Bill Morris: Austin home sales by price range

Austin home sales by price range

In March 2011, the average residential sale price in the Austin metropolitan area was $245,100.  That was 1.3% higher than the previous month, and 5.5% higher than March 2010.  As I have noted in previous posts, the increase in average sale price in recent months has been influenced by a larger percentage of total sales taking place in higher price ranges than before.  Homebuyer tax credits over the past three years influenced sales most of lower priced homes, so after the expiration of the last tax credit program we saw less of those properties in the mix, leaving more expensive homes more strongly represented.  Now, almost a year beyond the last tax incentives that migration has slowed.  (You can see this data and much more at AustinMarketDashboard.com, which I update each month.)

As an updated snapshot of that market influence I reviewed sales of single family homes in March, and also studied how well homes sold in various price ranges as measured by Days On Market and the % of List Price (and % of Original List Price) actually achieved.  Separately, I will post information about supply and demand by price range, but I find these other measures interesting as well.

First, it worth noting that the majority -- 57% -- of of those recent sales were still between $100,000 and $250,000.  The "sweet spot" in the Austin market has edged upward in the past couple of years, but it has not made a step-function shift:

Single Family Home Sales by Price Range
It is also worth point out that almost 7% of all sales were above $500,000.  That was about equal to sales in that range overall in 2010, 17% morre than in 2009, and twice the contribution of those price ranges ten years ago in 2001.

The common perception has been that sales are VERY slow in those upper price ranges.  Actual data from March 2011 bears that out:

Days On Market By Price Range
The ten price ranges in which the Average DOM was highest were all above $500,000.  On the other hand the two price ranges with the lowest Average DOM were $750,000 to $800,000 and $950,000 to $1,000,000.  Clearly, time on market is not determined solely by price range.

What's the difference?  Perceived value vs. price.  In all price ranges.  All the time.  What the homeowner has "in" the property has little to do with what they may take "out" of it at a given point of time.  Market value is nothing more or less than what a willing seller and a willing buyer agree on.  The proof that all these buyers and sellers in March believed they got the best the market would allow in these transactions is that they signed contracts and traded property for dollars.

One way to view that factor is looking at what percentage of asking price was actually paid by the ultimate buyers.  The final price vs. value comparison by those buyers was based on the list price at that time, but total time on market is strongly influenced by the original list price, and by how long it took for that price to reach something near actual market value.  Here's a look at that information:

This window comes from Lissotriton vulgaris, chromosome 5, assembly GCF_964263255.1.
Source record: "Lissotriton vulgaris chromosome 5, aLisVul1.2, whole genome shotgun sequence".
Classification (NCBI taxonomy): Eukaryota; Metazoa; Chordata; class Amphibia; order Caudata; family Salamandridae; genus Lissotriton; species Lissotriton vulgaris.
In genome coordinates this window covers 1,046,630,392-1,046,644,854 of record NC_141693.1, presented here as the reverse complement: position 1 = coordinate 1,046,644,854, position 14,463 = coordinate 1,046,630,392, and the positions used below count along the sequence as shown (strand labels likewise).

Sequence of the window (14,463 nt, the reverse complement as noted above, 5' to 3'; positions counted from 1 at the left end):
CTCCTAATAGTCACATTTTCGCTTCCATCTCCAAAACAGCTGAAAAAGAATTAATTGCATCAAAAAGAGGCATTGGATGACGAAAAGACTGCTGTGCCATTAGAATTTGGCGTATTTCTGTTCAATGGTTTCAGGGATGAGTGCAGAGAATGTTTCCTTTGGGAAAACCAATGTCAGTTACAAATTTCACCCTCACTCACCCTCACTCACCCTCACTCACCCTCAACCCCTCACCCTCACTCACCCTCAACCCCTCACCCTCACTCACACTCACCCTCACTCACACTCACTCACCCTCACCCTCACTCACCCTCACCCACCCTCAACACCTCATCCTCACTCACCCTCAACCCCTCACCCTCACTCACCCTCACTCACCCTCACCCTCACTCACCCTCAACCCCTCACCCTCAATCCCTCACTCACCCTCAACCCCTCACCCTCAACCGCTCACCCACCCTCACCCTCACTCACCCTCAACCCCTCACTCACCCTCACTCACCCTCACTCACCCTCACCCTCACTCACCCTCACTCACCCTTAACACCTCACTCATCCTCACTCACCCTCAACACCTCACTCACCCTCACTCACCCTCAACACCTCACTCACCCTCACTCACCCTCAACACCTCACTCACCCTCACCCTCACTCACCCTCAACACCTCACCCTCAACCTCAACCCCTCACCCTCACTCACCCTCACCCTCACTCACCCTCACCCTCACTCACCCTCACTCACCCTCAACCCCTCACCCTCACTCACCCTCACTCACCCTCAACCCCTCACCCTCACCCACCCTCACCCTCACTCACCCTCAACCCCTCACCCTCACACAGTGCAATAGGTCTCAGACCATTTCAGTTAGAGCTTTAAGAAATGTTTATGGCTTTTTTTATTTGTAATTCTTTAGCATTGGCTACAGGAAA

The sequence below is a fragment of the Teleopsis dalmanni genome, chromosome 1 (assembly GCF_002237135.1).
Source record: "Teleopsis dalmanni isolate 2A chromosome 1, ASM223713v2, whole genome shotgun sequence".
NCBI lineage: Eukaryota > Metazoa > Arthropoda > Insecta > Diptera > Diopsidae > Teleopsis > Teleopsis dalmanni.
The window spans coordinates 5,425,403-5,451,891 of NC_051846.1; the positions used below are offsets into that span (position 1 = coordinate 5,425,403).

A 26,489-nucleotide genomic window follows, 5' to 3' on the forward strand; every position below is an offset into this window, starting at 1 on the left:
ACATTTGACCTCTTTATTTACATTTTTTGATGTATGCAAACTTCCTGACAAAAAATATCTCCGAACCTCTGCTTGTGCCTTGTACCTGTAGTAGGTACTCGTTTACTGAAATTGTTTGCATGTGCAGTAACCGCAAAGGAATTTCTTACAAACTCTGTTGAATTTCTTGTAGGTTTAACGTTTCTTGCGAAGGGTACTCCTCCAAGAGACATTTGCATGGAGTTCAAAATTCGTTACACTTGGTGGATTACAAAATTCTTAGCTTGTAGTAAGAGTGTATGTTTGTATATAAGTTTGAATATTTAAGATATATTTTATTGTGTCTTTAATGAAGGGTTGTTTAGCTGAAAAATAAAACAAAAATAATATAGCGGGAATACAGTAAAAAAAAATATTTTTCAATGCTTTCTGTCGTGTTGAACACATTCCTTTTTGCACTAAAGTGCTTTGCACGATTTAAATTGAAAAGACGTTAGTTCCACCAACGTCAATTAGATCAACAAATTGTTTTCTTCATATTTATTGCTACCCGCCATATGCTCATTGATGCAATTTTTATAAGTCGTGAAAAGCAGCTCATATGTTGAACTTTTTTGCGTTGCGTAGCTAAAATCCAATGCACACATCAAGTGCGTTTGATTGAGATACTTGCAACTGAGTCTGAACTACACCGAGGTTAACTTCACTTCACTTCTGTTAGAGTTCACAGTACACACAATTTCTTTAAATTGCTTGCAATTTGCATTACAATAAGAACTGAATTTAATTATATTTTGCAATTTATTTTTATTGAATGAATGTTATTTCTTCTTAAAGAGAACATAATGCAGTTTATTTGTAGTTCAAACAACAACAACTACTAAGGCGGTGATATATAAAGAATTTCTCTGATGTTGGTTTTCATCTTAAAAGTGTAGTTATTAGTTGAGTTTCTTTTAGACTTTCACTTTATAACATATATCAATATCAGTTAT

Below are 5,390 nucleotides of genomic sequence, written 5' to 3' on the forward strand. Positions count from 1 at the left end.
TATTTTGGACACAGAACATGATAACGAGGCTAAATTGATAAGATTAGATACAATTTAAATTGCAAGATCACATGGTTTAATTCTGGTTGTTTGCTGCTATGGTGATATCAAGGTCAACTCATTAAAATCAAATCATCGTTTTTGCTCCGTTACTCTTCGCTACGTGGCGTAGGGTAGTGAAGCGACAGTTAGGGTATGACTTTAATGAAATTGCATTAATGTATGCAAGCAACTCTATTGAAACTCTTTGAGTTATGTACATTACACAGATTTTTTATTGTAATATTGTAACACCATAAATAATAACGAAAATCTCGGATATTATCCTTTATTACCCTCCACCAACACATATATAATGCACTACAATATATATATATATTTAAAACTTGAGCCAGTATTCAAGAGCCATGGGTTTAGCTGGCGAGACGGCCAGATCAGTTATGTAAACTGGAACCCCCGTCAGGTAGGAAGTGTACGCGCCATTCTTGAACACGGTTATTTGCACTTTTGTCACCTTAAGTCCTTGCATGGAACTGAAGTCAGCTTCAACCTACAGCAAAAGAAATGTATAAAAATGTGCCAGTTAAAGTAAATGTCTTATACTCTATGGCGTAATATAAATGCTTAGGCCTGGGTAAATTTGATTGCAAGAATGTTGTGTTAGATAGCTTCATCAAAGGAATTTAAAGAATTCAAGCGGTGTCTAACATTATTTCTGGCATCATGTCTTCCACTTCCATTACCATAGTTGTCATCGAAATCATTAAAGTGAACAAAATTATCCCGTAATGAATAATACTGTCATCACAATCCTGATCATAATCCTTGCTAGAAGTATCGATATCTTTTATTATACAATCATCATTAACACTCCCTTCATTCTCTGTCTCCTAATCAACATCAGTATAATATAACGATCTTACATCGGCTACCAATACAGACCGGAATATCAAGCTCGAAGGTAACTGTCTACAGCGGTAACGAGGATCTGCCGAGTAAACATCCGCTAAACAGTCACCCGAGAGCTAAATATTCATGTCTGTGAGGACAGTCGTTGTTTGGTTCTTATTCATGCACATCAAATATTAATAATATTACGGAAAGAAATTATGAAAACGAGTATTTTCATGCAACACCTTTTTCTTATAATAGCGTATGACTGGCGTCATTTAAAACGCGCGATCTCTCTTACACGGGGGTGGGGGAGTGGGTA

Sales Price % By Price Range
To avoid any impression that I have massaged this data at all, I am simply reporting the data exactly the way it comes out of our MLS.  That said, I point out the homes in the $500,000 to $550,000 price range did NOT sell for above their original list prices.  That anomaly in this chart resulted from an error when one listing was initially entered -- at a list price of $61,900 instead of $619,000.  If that is corrected, the average Sale Price % of Original List Price was 91.4%, on par with results in some other upper price ranges.

On the basis of SP%/OLP, the worst performing price range was $0 to $50,000, at 77.73%.  Those of us who have closed an occasional transaction in that market segment will attest to the "wild cards" that come on the market there.  Interestingly, the second worst performing price range was $1,000,000 to $1,100,000, at 82.89%.  That was also one of the slowest selling segments.

The average selling price in the lowest priced segment was just over $38,000, so a 1% change in the price was worth about $380.  At $1 million, a 1% change was worth $10,000.  That means the average difference between sale price and original list price in the low priced segment was about $8,500.  The average total price reduction in the higher priced segment was more than $170,000!

It's easy to discuss percentages, but when you're a seller who remembers what you paid for the house, and every penny you spent updating and upgrading it, and may even know what your neighbor got for the house next door in 2007, $170,000 is a lot of money!

I have posted statistical evidence in the past that a house priced correctly at the outset will sell faster and for a higher price than the same house that is priced too high at the beginning.  (See Pricing to sell -- the real world, 02/07/2011.)  Real estate professionals owe our clients thorough market analysis and pricing consultation.  Obviously, this post offers no advice to individual homeowners, but even without  discussing specific prices of specific homes, I hope this snapshot of one month's sales will provide a point of reference in thinking about market position.

Bill F. Morris, ABR, CRS, CDPE, e-PRO, MBA
RE/MAX Capital City
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Comment balloon 0 commentsBill Morris • May 06 2011 04:53PM

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